It’s 9pm in the Daily Telegraph bunker and Gemma Jonestown is screaming herself hoarse.Her nationwide scoop about fatcat asylm seekersscoring free taxpayer-funded microwaves to heat up their 2-minute noodles is held up in production.
“For chrissake, Woodward and Bernstein would KILL for this story,” she screams, between hurried sips of her Hungry Jacks large chocolate shake, “It’s only a photo illustration, mate!” Continue reading →
Politics is a television medium. It has been for nearly 50 years. But TV has changed in that time. Artifice in the aid of the entertainment was formerly tolerated. Now, thanks to the ‘reality’ TV phenomenon, we seek out representations of ‘authenticity’. Guess what happens to politics? Continue reading →
Old and experienced editors (are there are any left?) will tell you the best stories write themselves. Answer the who, what, where and when in the first paragraph. Tease out the why and how. Then add background and quotes to provide authority and colour.
But with so much competing noise out there, that template is rarely sufficient anymore. So journalists take every piece of news, however routine, and stick it through a Marshall stack turned up to 11, stomp on the adjectival overdrive and invite jaded readers to stick their heads inside the PA. Continue reading →
The Nine Network’s recentstaged live crosses to a helicopter “in flight” tell you all you need to know about the state of much of our mainstream media – cynical pretenders that see news as entertainment and their audiences as idiots. Continue reading →
Like any disaster covered by television news networks, the Queensland floods bring together stories of drama and heartbreak and courage and strange twists of fate. For journalists, there’s not much to do, other than show what is happening and get out of the way.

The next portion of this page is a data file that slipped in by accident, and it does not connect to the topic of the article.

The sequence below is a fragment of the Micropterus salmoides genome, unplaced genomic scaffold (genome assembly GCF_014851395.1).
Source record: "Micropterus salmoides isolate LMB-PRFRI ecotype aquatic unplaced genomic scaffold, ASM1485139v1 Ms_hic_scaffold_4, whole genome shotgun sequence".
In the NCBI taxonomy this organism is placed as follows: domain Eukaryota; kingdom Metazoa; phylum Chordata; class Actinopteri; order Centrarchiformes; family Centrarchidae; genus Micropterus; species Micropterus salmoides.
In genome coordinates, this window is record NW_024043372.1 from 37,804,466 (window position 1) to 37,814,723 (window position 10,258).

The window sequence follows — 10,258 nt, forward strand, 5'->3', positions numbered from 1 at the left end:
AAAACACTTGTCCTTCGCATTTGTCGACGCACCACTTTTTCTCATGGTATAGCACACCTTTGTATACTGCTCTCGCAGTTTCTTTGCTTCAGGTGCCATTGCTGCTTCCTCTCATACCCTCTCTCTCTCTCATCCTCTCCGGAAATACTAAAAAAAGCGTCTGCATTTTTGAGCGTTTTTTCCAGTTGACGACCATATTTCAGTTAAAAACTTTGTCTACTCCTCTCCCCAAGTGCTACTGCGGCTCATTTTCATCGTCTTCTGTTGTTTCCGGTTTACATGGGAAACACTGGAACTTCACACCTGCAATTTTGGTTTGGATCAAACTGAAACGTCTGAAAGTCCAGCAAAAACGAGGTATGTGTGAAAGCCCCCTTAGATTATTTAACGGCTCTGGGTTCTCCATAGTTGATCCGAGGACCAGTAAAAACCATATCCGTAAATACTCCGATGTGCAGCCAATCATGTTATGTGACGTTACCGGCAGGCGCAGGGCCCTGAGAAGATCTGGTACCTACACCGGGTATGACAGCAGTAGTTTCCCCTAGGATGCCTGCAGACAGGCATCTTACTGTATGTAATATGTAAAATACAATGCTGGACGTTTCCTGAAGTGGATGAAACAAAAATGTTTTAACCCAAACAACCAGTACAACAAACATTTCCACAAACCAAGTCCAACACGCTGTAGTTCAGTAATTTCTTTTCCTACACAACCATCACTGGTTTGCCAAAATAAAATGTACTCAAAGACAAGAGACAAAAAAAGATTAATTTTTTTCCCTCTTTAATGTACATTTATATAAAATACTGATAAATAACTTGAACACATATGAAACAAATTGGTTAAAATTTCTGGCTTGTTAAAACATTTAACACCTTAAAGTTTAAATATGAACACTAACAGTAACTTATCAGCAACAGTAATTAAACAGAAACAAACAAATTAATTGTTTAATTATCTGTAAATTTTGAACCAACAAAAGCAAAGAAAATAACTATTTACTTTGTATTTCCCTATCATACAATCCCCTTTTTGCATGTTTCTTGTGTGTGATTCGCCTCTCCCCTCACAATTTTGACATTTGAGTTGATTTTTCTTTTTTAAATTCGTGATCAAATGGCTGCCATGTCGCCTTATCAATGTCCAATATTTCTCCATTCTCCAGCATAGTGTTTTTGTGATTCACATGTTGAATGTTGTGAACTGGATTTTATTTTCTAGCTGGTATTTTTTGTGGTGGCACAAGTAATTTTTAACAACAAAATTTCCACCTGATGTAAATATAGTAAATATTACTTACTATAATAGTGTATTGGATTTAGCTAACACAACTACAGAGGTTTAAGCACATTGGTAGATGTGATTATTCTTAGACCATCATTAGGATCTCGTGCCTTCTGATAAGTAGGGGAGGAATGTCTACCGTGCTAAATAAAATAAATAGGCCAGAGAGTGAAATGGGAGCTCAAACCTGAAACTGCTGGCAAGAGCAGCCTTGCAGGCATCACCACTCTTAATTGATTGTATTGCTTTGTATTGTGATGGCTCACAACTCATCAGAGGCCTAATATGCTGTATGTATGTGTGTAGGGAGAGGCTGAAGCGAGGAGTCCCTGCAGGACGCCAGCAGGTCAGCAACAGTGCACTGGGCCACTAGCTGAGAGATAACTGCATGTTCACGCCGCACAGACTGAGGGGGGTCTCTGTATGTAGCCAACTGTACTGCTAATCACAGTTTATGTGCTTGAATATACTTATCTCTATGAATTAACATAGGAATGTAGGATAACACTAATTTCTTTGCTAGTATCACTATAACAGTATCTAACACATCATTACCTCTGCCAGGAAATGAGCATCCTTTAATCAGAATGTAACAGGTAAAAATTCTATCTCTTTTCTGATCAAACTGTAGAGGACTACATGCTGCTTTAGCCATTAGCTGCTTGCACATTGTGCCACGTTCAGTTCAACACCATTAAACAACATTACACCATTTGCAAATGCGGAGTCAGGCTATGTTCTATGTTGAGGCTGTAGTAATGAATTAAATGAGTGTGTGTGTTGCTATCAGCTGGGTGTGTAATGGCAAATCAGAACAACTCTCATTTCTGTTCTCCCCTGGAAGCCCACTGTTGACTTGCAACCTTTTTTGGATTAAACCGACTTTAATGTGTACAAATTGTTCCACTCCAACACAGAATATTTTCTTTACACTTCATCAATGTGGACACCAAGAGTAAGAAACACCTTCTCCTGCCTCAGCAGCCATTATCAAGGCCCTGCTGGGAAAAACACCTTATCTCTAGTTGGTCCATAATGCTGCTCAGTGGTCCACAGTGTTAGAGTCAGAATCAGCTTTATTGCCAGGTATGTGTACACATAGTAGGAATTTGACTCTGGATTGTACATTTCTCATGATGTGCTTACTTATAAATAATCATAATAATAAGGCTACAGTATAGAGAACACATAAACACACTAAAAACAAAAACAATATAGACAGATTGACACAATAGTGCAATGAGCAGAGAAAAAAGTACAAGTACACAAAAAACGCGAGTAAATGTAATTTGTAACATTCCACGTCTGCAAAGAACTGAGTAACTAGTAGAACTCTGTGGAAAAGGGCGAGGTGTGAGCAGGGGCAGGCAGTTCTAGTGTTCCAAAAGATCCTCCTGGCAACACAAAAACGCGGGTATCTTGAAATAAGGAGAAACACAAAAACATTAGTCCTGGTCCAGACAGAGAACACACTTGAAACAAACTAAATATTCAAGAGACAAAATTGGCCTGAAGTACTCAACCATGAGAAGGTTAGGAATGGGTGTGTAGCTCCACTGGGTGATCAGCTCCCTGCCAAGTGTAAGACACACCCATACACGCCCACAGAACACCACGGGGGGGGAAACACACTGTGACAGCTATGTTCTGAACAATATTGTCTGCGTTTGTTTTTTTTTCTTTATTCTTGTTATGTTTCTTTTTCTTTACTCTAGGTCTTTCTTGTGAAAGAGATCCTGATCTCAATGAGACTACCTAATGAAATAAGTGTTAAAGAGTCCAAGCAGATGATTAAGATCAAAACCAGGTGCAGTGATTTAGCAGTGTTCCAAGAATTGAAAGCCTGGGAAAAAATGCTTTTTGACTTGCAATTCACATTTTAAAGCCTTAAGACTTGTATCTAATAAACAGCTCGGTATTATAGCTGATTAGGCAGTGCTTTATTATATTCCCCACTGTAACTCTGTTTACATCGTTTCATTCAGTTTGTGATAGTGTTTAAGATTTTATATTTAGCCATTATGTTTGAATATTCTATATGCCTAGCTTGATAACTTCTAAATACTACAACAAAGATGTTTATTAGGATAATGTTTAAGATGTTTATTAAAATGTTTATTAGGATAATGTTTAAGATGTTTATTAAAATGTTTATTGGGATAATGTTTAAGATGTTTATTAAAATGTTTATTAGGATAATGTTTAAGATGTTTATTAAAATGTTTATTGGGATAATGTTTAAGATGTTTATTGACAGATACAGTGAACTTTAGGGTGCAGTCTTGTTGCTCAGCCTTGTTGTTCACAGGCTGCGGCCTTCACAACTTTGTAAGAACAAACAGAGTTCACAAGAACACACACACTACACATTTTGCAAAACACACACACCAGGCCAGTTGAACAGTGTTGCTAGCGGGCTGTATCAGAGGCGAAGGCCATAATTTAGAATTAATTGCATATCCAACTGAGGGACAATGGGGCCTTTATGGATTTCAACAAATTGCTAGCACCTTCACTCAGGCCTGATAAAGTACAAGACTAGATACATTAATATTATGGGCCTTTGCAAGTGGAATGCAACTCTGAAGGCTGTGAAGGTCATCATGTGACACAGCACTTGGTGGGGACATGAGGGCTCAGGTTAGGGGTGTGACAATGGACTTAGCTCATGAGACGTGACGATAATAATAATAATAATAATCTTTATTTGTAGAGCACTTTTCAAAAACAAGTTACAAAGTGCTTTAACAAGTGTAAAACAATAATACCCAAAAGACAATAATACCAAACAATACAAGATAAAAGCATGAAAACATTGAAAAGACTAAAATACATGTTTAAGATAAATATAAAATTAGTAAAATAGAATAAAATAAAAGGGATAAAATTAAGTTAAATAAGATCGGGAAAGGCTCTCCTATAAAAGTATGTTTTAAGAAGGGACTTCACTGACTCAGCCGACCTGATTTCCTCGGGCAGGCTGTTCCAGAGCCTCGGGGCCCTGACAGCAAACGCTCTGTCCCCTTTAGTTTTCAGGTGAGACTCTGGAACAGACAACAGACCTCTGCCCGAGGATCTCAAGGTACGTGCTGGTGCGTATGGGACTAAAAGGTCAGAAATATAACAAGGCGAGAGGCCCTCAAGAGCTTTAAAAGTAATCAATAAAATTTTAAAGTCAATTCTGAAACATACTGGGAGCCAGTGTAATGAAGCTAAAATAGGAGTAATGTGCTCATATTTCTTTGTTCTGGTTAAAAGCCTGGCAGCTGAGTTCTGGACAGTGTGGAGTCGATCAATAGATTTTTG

But that’s not enough for our networks. After all, the story isn’t really about the floods. The story is about Kochie at the floods or Mel at the floods. The awful events are merely a backdrop for the stars, as they roll up their Country Road chinos and stand in the sludge for 10-minutes for their piece to camera before jumping in the helicopter back to Palm Beach.
The showbiz element of commercial television might be acceptable if these professional poseurs had some worthwhile observations to make. But as always, nearly everything that comes out of their mouths is a either a pious platitude, a statement of the bleeding obvious or a banal and condescending paen to all things Aussie Aussie Aussie.
Journalism used to be about the story, not about the journalist. Instead, as has become depressingly obvious, these momentous news stories are merely another branding exercise. Are you are watching the floods on Seven or Nine or ABC24? And just to prove that our coverage is the best, we’ll put together a heart-rending little tele-movie promo, with slow-mo footage, an echoing narration, a pleading piano soundtrack and stick our logo all over the top of it.
Surely, it can’t be long till they hire Kennedy Miller, or the modern equivalent, to begin pre-production on ‘Deluge’, a three-part mini-series with Nicole Kidman and Hugh Jackman. Oh, Australia.
The possibility of instant global publication, the growth of social media and the commodification of facts are accelerating the media’s drive to offer ‘analysis’ around news events. More ominously, and knowing reporters are looking for a point of differentiation, agents of power now routinely use social media to manipulate the official record in their favour before the facts are clear.
Of course, the problem with this is there is little evidence that asking ‘why’ before the traditional questions of ‘what’, ‘where’, ‘who’, ‘when’ and ‘how’ are answered is a recipe for good journalism. But commercial pressures, such as they are, encourage reporters to explain before they describe. And there are plenty of voices out there feeding them lines to help them meet those pressures, while generating more heat than light. Continue reading →